Updated June 28 at 6:10 p.m.
All lanes on Interstate 70 through Glenwood Canyon have reopened to eastbound and westbound traffic after clean-up from two mudslides in two days was completed, CDOT tweeted on Monday evening.
Our original story and first update follow below.
Updated June 28 at 7:19 a.m.
Interstate 70 through Glenwood Canyon from Glenwood Springs to Dotsero closed again on Sunday late afternoon and remained closed overnight, due to another flash flood warning from the Grizzly Creek fire burn scar. It then became a second mudslide in two days, CDOT confirmed. The mud came down the same drainage as it had on Saturday, and this time, it reached both westbound and eastbound lanes of the highway.
At 8:30 a.m. on June 28, CDOT tweeted that eastbound I-70 will reopen later this morning, but that westbound remains closed with no estimated time of reopening.
Our original story follows below.
A mudslide caused by heavy rains in a wildfire burn scar in Glenwood Canyon temporarily closed I-70 in both directions on Saturday afternoon. The highway reopened completely late Saturday night.
The Colorado Department of Transportation said the debris flow, which came from the area burned by the Grizzly Creek fire last year, measured 70 feet wide, at five to seven feet deep. CDOT maintenance official Kane Schneider described the consistency of the mudslide as “very soupy,” with some small rocks.
There were no injuries or vehicles damaged in the incident, due in part to some early action taken by CDOT. About an hour before, the National Weather Service advised CDOT it would be issuing a flash food warning for the area, which caused CDOT to shut down nearby recreational areas.
“That mechanism, for us, is to start shutting the rest areas down,” Schneider said. “So if we do go to an advanced warning that we don't have people in those rest areas recreating, and then we, in turn, have a search and rescue on our hands too.”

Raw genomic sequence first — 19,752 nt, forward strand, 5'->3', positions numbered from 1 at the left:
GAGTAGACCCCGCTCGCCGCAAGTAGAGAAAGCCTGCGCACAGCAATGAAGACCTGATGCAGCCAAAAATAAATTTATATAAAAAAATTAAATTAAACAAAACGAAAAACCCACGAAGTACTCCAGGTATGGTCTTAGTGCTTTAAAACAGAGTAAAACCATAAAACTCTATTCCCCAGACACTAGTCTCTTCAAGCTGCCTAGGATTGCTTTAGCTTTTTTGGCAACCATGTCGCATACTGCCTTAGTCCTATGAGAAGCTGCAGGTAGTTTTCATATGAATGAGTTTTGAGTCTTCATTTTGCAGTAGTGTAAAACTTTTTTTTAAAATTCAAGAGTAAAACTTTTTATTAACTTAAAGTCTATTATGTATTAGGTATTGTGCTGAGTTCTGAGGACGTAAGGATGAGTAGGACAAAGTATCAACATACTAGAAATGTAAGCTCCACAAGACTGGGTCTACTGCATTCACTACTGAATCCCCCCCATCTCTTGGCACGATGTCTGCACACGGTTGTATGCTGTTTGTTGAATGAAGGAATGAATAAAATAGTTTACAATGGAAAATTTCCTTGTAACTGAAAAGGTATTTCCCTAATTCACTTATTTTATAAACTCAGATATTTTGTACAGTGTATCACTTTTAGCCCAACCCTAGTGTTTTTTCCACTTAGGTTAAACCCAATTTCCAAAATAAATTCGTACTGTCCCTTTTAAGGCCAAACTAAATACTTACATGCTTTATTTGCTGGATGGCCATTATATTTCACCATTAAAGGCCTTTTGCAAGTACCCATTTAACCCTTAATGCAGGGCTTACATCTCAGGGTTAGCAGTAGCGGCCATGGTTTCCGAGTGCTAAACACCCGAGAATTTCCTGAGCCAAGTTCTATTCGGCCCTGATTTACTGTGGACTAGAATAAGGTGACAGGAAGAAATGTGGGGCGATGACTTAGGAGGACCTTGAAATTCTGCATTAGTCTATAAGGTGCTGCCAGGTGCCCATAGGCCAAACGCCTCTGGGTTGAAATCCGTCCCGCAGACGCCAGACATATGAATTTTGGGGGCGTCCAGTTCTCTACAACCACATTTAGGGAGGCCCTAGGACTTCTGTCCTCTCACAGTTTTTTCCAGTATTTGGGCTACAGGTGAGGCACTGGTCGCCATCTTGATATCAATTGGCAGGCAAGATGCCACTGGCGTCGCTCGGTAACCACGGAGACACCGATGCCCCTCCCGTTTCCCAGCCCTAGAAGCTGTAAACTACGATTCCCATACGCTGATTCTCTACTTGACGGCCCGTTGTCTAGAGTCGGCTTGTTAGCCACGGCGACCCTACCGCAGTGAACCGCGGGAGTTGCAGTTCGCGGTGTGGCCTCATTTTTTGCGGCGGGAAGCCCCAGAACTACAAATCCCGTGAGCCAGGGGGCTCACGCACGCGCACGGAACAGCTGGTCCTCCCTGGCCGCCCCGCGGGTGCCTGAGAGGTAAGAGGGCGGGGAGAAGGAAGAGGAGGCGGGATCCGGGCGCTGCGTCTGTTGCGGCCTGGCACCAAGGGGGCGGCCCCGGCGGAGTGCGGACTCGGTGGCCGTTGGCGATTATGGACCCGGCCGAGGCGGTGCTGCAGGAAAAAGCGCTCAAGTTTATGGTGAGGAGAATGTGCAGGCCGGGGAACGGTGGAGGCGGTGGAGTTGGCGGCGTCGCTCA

CDOT is on particularly high watch for trouble in Glenwood Canyon after last year’s wildfire. Spokeswoman Elise Thatcher said Saturday’s actions were part of a canyon closure system they have set up, so they can be on standby if there's a flash flood watch or warning.
“This is why we have this system set up so that we can as quickly as possible respond and clear the canyon and close the interstate.” She added, “The conditions are going to change with weather, right, it's Colorado. So we need to be able to move quickly.”
The closures happened around 3:30 p.m. Saturday. After weather let up, the eastbound lanes reopened at 8 p.m. Westbound lanes were closed until around 10:30 p.m.
The nearby town of Glenwood Springs has mandated residents use less water following the mudslide to prevent its water treatment facilities from being overwhelmed. Exterior water use like watering lawns, washing cars and filling pools, are prohibited. Residents are being asked to take shorter showers and refrain from running dishwashers or washing machines.
"What we need right now is for everyone to keep water usage to a minimum until we are able to get our water tanks refilled and excess debris out of our water intakes so the water treatment plant can return to typical production levels," said the town’s Public Works Director Matt Langhorst in a press release.
Although I-70 reopened late Saturday, local businesses like High Country Gems & Minerals in Glenwood Springs haven’t seen normal foot traffic today.
“We’re usually very busy,” said the store’s owner, who goes by Patti Rock Star. “I was even trying to see if any of the lanes [on the highway] were open to see if people were coming or going, but it’s really super quiet today.
“Anything happens to I-70 and it affects us for sure.”
Burn scars from last year’s wildfires — which torched hundreds of thousands of acres — are highly susceptible to flash flooding, due to their lack of vegetation, which normally absorbs most rainfall.
The two years immediately after a fire are when flood risk is highest, according to National Weather Service meteorologist Greg Hanson. Glenwood Canyon has been highlighted as a particularly vulnerable burn scar because its steep terrain means debris flow can rush down the canyon walls and affect drivers and recreators below.
The National Weather Service is regularly warning of flash flooding in areas burned by last year’s wildfires in Colorado, including today.